Gender Matters

29 Mar

My second cousin is pregnant and recently learned the gender birth of her unborn second child. Here’s what she posted on Facebook:

OK for those of you that have not yet figured out what my changed profile pic means… It is a PINK square!! Think Pink and most of you should be able to figure it out now LOL.

My issue with this perpetuation of the gender binary system is not the act itself. Of course the gender binary system is inherently flawed, because it presumes and reinforces the lie that gender is a “this or that” construct, rather than a fluid, socially constructed category that contains “this,” “that,” and everything in between. And yet I cannot blame her, nor should I. We’re all socialized under the same system, and the invisibility of the transgender community is omnipresent. We’re taught since birth that we are either boys or girls, not both nor neither. Indeed, many children (like my cousin’s unborn child) are genderized even before birth, as mothers and fathers pick names, design rooms, buy clothing, and tout Facebook statuses asking friends to “Think PINK.” One would be hard-pressed to find a “Congratulations” card at Duane Reade saying, “Congratulations on your new gender-queer child!”

All that said, while my cousin’s enthusiasm and poor grammar may be notable, her attitude is not. She is excited, proud, and – based on the score of comments on her post – completely average in her thinking. Many of the comments correctly “figured out” that her child will be a girl. These attitudes are also not surprising. What was shocking, however, were two other comments to her post: “It’s a girl!! Or a gay boy!!” and “wow. coming out on facebook. I guess that’s normal nowadays…”.

These displays of homophobia bewildered and saddened me. The first comment (#9 of 23) sticks out as mirroring much of what we’ve seen on this site: the subordination of gay men as being the opposite of “real men” in their presumed femininity. Not only does this assume a monolithic gay culture (feminine, flamboyant, “flaming”), but it covertly reinforces our expectations for non-gay men to conform to society’s masculinity protocol. The fact that the commenter is a man (I assume, based on his classic Judeo-Christian name) is also saddening. It’s this type of internalized gender roles and homophobia coming from men that is most damaging to masculinity.

The second comment (#16 of 23) actually confused me more than it saddened me. In her comment (again, I assume gender, based on the commenter’s classic British name), the commenter suggests that my cousin is disclosing her homosexuality by changing her profile picture to a solid pink square. For the life of me, I have absolutely no idea how these two are connected. This is the source of my confusion. The source of my sadness is that sexual orientation was mentioned as a joke, and that my cousin replied, “lol” – laugh out loud. Neither am I sure what she’s laughing at, but what seems apparent is that somehow in this fallacious equation, homosexually ends up being the butt of the joke.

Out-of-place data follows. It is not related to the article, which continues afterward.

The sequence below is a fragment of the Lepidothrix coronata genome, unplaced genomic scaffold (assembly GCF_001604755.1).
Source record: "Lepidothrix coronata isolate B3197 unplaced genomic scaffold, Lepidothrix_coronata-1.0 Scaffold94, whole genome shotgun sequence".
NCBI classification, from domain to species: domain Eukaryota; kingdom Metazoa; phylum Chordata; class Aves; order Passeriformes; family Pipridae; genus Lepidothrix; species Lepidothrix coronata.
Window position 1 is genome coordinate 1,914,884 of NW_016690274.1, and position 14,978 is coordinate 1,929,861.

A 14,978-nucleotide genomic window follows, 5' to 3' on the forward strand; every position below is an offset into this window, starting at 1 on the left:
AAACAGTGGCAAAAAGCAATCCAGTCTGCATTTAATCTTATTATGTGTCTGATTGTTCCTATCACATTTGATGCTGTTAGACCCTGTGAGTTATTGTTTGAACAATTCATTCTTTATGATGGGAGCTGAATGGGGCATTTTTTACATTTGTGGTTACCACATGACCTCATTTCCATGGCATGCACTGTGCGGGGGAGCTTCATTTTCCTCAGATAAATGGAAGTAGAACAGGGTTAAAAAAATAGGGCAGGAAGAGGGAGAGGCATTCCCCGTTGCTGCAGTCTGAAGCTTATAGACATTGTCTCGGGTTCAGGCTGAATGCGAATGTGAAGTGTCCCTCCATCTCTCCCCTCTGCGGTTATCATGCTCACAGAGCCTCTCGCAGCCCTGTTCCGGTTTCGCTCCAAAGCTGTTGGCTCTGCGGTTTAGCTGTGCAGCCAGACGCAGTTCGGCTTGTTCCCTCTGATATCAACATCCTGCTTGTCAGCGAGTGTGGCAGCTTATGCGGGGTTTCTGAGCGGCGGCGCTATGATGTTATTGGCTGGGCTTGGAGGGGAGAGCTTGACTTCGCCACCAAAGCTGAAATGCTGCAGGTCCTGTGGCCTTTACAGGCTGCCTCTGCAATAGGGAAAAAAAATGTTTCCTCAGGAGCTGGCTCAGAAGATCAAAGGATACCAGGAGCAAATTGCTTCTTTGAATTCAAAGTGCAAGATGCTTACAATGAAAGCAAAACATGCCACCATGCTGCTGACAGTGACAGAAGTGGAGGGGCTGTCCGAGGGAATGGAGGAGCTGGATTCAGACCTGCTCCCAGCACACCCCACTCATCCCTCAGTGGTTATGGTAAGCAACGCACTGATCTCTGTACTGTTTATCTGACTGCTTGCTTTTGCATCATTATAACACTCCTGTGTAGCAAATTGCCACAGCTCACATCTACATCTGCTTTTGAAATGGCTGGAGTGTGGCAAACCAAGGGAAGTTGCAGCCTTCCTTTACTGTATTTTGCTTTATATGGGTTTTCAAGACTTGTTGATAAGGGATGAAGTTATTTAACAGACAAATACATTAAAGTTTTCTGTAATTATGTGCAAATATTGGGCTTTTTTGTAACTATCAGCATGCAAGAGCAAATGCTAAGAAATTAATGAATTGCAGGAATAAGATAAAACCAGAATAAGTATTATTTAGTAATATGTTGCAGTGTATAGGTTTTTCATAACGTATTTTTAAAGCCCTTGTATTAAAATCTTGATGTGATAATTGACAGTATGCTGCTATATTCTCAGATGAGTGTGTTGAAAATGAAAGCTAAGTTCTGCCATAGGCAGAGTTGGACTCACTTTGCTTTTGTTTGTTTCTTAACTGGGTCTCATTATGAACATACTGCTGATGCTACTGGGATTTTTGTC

Yet despite the 14 comments that came after #9, nobody called out the commenter for his homophobic comment. Neither did anyone comment on #16’s ambiguous reference to sexual orientation. As we see again and again, silence dominated this conversation. I include my own silence in this condemnation. Silence has the same effect as agreeing, because it allows the perpetuation of prejudice to continue.

And yet, I wonder: how might one effectively and sensitively “call out” this kind of behavior when the context is something so joyous – the pending birth of a new human being? To complicate matters more, how do you address it when your relationship to the person is blood? What must be taken into account when the medium is Facebook? And, to play devil’s advocate against my own doubts, does any of this actually matter? Is it me that’s the problem in this? – my own unwillingness to risk stressing my relationship with my cousin by ruining her happiness, staining my “polite, good boy” image by raising a brouhaha in this context, and causing myself undue stress by waging an online war of morality (which, in my experience, end up simply polarizing both parties)?


    Leave a Reply

    Fill in your details below or click an icon to log in: Logo

    You are commenting using your account. Log Out /  Change )

    Google+ photo

    You are commenting using your Google+ account. Log Out /  Change )

    Twitter picture

    You are commenting using your Twitter account. Log Out /  Change )

    Facebook photo

    You are commenting using your Facebook account. Log Out /  Change )


    Connecting to %s

    %d bloggers like this: